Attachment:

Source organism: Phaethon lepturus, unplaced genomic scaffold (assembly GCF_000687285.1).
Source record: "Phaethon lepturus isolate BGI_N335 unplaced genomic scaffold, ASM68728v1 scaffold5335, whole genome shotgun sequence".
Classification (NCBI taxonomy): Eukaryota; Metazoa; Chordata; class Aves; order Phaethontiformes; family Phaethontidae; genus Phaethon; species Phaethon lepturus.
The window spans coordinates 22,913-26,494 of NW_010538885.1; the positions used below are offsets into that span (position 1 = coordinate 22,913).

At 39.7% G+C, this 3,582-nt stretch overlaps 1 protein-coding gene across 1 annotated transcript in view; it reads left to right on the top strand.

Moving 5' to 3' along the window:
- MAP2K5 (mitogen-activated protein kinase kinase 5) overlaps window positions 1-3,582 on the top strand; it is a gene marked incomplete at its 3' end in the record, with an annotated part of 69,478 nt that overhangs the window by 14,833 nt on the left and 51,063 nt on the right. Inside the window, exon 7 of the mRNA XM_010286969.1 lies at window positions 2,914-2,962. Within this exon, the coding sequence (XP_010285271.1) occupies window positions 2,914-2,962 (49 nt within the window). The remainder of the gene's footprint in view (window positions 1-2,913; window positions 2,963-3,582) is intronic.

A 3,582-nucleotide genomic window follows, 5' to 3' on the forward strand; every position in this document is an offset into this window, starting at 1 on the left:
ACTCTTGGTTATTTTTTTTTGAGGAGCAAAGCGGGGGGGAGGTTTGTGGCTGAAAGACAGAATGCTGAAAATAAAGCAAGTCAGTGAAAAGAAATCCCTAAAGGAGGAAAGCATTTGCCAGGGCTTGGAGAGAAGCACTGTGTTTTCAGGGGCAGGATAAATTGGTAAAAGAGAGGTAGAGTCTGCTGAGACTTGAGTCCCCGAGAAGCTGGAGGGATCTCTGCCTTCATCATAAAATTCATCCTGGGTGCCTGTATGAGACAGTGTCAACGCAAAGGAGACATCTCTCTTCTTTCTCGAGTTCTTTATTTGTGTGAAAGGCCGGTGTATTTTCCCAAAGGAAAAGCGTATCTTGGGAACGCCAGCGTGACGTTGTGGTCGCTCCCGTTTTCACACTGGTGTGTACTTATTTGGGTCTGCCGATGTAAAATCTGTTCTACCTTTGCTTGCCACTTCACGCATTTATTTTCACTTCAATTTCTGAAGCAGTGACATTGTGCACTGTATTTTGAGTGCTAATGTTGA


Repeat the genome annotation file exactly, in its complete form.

Source organism: Phaethon lepturus, unplaced genomic scaffold (assembly GCF_000687285.1).
Source record: "Phaethon lepturus isolate BGI_N335 unplaced genomic scaffold, ASM68728v1 scaffold5335, whole genome shotgun sequence".
Classification (NCBI taxonomy): Eukaryota; Metazoa; Chordata; class Aves; order Phaethontiformes; family Phaethontidae; genus Phaethon; species Phaethon lepturus.
The window spans coordinates 22,913-26,494 of NW_010538885.1; the positions used below are offsets into that span (position 1 = coordinate 22,913).

At 39.7% G+C, this 3,582-nt stretch overlaps 1 protein-coding gene across 1 annotated transcript in view; it reads left to right on the top strand.

Moving 5' to 3' along the window:
- MAP2K5 (mitogen-activated protein kinase kinase 5) overlaps window positions 1-3,582 on the top strand; it is a gene marked incomplete at its 3' end in the record, with an annotated part of 69,478 nt that overhangs the window by 14,833 nt on the left and 51,063 nt on the right. Inside the window, exon 7 of the mRNA XM_010286969.1 lies at window positions 2,914-2,962. Within this exon, the coding sequence (XP_010285271.1) occupies window positions 2,914-2,962 (49 nt within the window). The remainder of the gene's footprint in view (window positions 1-2,913; window positions 2,963-3,582) is intronic.

A 3,582-nucleotide genomic window follows, 5' to 3' on the forward strand; every position in this document is an offset into this window, starting at 1 on the left:
ACTCTTGGTTATTTTTTTTTGAGGAGCAAAGCGGGGGGGAGGTTTGTGGCTGAAAGACAGAATGCTGAAAATAAAGCAAGTCAGTGAAAAGAAATCCCTAAAGGAGGAAAGCATTTGCCAGGGCTTGGAGAGAAGCACTGTGTTTTCAGGGGCAGGATAAATTGGTAAAAGAGAGGTAGAGTCTGCTGAGACTTGAGTCCCCGAGAAGCTGGAGGGATCTCTGCCTTCATCATAAAATTCATCCTGGGTGCCTGTATGAGACAGTGTCAACGCAAAGGAGACATCTCTCTTCTTTCTCGAGTTCTTTATTTGTGTGAAAGGCCGGTGTATTTTCCCAAAGGAAAAGCGTATCTTGGGAACGCCAGCGTGACGTTGTGGTCGCTCCCGTTTTCACACTGGTGTGTACTTATTTGGGTCTGCCGATGTAAAATCTGTTCTACCTTTGCTTGCCACTTCACGCATTTATTTTCACTTCAATTTCTGAAGCAGTGACATTGTGCACTGTATTTTGAGTGCTAATGTTGA